Let’s first discuss polling that is out there. Throw every single one of them out. No matter how reputable these polling organizations are, there is simply too much time until the election for new evidence to come in and change people’s minds. Whether it be a scandal that is uncovered, or just getting to know a candidate better, the last Republican primary and its consant shifts in the front-runner proves that the debates and higher scrutiny of election season can change everything in an instant.

Many on the right feel that a typical Republican is the best way to go because that person will rally the troops. The idea is that the best candidate is the one that makes Republicans the happiest. I get that notion, but it is completely illogical; let me explain why.

This Gallup poll shows that while 25% identify as Republican, and 31% identify as Democrat, an astounding 42% say they are independent.

Party Affiliation Gallup Poll
Party Affiliation Gallup Poll

With that in mind, that means that if every single Republican votes for a traditional Republican candidate, and they manage to split the independent vote, they still lose by 6%. They must win the lion’s share of that group as well as their own party.

So how do they do that?

When you ask people why they don’t like Republicans, more often than not, you hear that they are stuck in the mud on gay rights, drug laws, or other social-conservative issues they refuse to let go of. While a predominance of people are still religious, many of them don’t want it legislated. We want a free society, and the 1st amendment honored.

Rep. Justin Amash is a shining example of this; he couldn’t be less hypocritical. He is an orthodox Christian, arguably someone who has a higher level of faith than the average Christian, yet he understands that matters of religious faith should be kept between family and friends, not enforced by government at the point of a gun.

Independents are generally sick of the two-party system because both seem to have a penchant for “screwing the public” as they see it. Why do they say this? Because they see bills with pork barrel special favors, government waste, corruption, and infringements to basic rights. Whether it be gun rights, the right for a gay couple to marry, for a person to smoke a joint, or to engage in paid sexual activity. People instinctively want to be free to do what they want so long as they aren’t hurting anybody. So the candidate that best represents that will win those votes.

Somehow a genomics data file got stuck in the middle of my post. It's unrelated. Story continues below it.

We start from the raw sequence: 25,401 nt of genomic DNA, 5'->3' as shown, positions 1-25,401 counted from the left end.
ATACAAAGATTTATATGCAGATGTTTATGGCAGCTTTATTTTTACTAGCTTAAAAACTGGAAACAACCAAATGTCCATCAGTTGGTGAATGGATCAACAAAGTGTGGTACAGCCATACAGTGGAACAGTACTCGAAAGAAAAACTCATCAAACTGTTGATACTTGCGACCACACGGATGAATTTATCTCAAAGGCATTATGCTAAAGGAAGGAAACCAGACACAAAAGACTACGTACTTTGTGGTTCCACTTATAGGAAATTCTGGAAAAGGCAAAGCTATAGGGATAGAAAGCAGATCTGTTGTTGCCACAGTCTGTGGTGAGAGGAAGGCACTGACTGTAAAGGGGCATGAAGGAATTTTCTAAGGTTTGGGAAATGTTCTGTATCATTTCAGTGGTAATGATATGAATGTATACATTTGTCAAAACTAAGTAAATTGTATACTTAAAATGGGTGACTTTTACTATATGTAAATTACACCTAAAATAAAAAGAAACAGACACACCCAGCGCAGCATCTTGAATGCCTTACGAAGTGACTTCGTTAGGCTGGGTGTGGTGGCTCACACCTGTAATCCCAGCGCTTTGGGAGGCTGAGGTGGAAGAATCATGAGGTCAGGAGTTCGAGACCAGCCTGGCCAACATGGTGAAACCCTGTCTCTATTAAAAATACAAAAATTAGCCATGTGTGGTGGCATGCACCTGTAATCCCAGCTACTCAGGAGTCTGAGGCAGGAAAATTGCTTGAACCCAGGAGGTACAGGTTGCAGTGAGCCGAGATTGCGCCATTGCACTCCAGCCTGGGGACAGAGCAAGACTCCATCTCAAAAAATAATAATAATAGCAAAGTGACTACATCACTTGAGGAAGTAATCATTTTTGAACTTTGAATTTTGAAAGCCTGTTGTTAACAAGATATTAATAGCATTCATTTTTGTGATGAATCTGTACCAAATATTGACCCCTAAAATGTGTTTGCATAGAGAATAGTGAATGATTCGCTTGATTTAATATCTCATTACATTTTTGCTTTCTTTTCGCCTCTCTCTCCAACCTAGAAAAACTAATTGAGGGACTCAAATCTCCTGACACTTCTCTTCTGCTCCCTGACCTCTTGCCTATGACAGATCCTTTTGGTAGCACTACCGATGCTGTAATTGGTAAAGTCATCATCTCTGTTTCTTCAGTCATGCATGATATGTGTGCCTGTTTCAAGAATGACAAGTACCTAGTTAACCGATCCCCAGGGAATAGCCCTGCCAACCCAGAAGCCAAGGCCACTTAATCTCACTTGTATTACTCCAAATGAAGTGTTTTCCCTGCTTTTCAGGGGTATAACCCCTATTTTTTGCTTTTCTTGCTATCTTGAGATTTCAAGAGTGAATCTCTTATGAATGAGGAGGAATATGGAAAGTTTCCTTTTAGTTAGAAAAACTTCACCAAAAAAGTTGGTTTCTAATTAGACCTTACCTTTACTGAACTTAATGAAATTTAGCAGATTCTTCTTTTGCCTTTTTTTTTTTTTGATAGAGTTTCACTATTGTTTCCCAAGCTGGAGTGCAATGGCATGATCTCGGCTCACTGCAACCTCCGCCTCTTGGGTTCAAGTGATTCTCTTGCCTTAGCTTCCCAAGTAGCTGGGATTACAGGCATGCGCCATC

Independents often say that they are socially liberal, but fiscally conservative when describing why they don’t affiliate with either party. That is libertarianism at its core! If I had a dollar for every person that was a libertarian and just didn’t know it, I’d have enough money to run my own campaign.

If the GOP select a traditional Republican, that candidate will get Republican votes, and that is all they will get.

If they select a libertarian candidate like Rand Paul or Justin Amash (if he were running), they will get all the Republican votes. Because let’s be honest, the GOP’s unofficial slogan for the next presidential election will undoubtedly be “Anybody but Hillary, 2016.”

But with a libertarian, they will also pick up independent voters who are non-religious. Then they will pick up those who want to use recreational drugs like marijuana since neither party seem to be overwhelmingly behind that. There are millions of voters in that demographic—you’re fooling yourself if you think otherwise.

Lastly, they will pick up some voters who would have otherwise voted for the Libertarian Party candidate because now they can comfortably pick a libertarian Republican. I voted for Gary Johnson, but a libertarian like Rand could sway my vote back to the GOP, and I’m sure I’m not alone.

So why doesn’t Rand Paul poll well against Hillary currently? Because everyone knows Hillary, while Rand remains somewhat unknown. They don’t know that Rand Paul does pro-bono eye surgeries for his constituency. They don’t know that Rand is actually frugal with his office budget, so much so that he returned $500,000 last year to the federal government. (Update: Rand Paul returned 1.8 Million the following year.) Senator Johnny Isakson should be commended for doing this as well as there are not many who do. Lastly, Rand hasn’t debated Hillary yet either. Since he has facts and history on his side, he will overcome her popularity with ideas that stand on their merits.